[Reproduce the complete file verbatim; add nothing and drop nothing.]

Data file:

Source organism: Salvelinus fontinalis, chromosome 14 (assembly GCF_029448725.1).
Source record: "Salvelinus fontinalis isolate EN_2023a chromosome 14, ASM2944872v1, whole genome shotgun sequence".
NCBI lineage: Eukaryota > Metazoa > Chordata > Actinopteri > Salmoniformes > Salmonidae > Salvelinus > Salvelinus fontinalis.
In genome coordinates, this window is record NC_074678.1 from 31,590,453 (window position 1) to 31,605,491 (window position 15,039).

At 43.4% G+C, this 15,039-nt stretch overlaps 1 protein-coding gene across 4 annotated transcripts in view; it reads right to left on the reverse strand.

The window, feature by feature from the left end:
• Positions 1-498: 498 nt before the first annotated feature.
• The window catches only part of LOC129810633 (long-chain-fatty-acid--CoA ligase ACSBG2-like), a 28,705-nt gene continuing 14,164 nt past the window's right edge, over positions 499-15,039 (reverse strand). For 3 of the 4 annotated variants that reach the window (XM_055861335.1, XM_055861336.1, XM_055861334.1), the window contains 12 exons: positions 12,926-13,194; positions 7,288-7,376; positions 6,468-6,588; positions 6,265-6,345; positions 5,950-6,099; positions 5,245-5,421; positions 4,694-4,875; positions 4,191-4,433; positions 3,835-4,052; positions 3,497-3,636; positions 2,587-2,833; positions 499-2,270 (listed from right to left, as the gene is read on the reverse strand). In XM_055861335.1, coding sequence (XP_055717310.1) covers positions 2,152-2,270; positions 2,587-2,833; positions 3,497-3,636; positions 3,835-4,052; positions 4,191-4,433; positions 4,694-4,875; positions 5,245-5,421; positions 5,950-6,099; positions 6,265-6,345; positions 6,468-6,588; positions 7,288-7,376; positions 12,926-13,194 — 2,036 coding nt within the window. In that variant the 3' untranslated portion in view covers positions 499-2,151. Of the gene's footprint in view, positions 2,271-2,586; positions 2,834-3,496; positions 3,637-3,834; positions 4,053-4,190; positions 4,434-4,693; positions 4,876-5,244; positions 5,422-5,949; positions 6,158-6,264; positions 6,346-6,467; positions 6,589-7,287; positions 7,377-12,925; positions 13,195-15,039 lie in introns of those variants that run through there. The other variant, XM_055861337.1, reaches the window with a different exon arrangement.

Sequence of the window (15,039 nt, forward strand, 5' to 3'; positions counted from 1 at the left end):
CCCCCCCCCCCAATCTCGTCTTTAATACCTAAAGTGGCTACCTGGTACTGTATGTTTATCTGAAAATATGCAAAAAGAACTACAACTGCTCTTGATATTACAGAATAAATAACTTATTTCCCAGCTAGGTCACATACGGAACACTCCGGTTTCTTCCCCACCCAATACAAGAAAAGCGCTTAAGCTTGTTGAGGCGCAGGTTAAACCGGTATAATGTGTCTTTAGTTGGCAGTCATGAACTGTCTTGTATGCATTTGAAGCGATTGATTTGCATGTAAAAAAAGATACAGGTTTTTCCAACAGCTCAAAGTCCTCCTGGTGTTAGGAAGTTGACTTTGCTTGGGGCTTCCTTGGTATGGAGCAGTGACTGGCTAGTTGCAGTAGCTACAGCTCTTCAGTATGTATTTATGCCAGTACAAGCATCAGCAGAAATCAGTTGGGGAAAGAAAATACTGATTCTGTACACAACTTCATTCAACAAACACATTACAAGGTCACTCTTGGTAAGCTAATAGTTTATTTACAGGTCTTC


Source organism: Salvelinus fontinalis, chromosome 14 (assembly GCF_029448725.1).
Source record: "Salvelinus fontinalis isolate EN_2023a chromosome 14, ASM2944872v1, whole genome shotgun sequence".
NCBI lineage: Eukaryota > Metazoa > Chordata > Actinopteri > Salmoniformes > Salmonidae > Salvelinus > Salvelinus fontinalis.
In genome coordinates, this window is record NC_074678.1 from 31,590,453 (window position 1) to 31,605,491 (window position 15,039).

At 43.4% G+C, this 15,039-nt stretch overlaps 1 protein-coding gene across 4 annotated transcripts in view; it reads right to left on the reverse strand.

The window, feature by feature from the left end:
• Positions 1-498: 498 nt before the first annotated feature.
• The window catches only part of LOC129810633 (long-chain-fatty-acid--CoA ligase ACSBG2-like), a 28,705-nt gene continuing 14,164 nt past the window's right edge, over positions 499-15,039 (reverse strand). For 3 of the 4 annotated variants that reach the window (XM_055861335.1, XM_055861336.1, XM_055861334.1), the window contains 12 exons: positions 12,926-13,194; positions 7,288-7,376; positions 6,468-6,588; positions 6,265-6,345; positions 5,950-6,099; positions 5,245-5,421; positions 4,694-4,875; positions 4,191-4,433; positions 3,835-4,052; positions 3,497-3,636; positions 2,587-2,833; positions 499-2,270 (listed from right to left, as the gene is read on the reverse strand). In XM_055861335.1, coding sequence (XP_055717310.1) covers positions 2,152-2,270; positions 2,587-2,833; positions 3,497-3,636; positions 3,835-4,052; positions 4,191-4,433; positions 4,694-4,875; positions 5,245-5,421; positions 5,950-6,099; positions 6,265-6,345; positions 6,468-6,588; positions 7,288-7,376; positions 12,926-13,194 — 2,036 coding nt within the window. In that variant the 3' untranslated portion in view covers positions 499-2,151. Of the gene's footprint in view, positions 2,271-2,586; positions 2,834-3,496; positions 3,637-3,834; positions 4,053-4,190; positions 4,434-4,693; positions 4,876-5,244; positions 5,422-5,949; positions 6,158-6,264; positions 6,346-6,467; positions 6,589-7,287; positions 7,377-12,925; positions 13,195-15,039 lie in introns of those variants that run through there. The other variant, XM_055861337.1, reaches the window with a different exon arrangement.

Sequence of the window (15,039 nt, forward strand, 5' to 3'; positions counted from 1 at the left end):
CCCCCCCCCCCAATCTCGTCTTTAATACCTAAAGTGGCTACCTGGTACTGTATGTTTATCTGAAAATATGCAAAAAGAACTACAACTGCTCTTGATATTACAGAATAAATAACTTATTTCCCAGCTAGGTCACATACGGAACACTCCGGTTTCTTCCCCACCCAATACAAGAAAAGCGCTTAAGCTTGTTGAGGCGCAGGTTAAACCGGTATAATGTGTCTTTAGTTGGCAGTCATGAACTGTCTTGTATGCATTTGAAGCGATTGATTTGCATGTAAAAAAAGATACAGGTTTTTCCAACAGCTCAAAGTCCTCCTGGTGTTAGGAAGTTGACTTTGCTTGGGGCTTCCTTGGTATGGAGCAGTGACTGGCTAGTTGCAGTAGCTACAGCTCTTCAGTATGTATTTATGCCAGTACAAGCATCAGCAGAAATCAGTTGGGGAAAGAAAATACTGATTCTGTACACAACTTCATTCAACAAACACATTACAAGGTCACTCTTGGTAAGCTAATAGTTTATTTACAGGTCTTC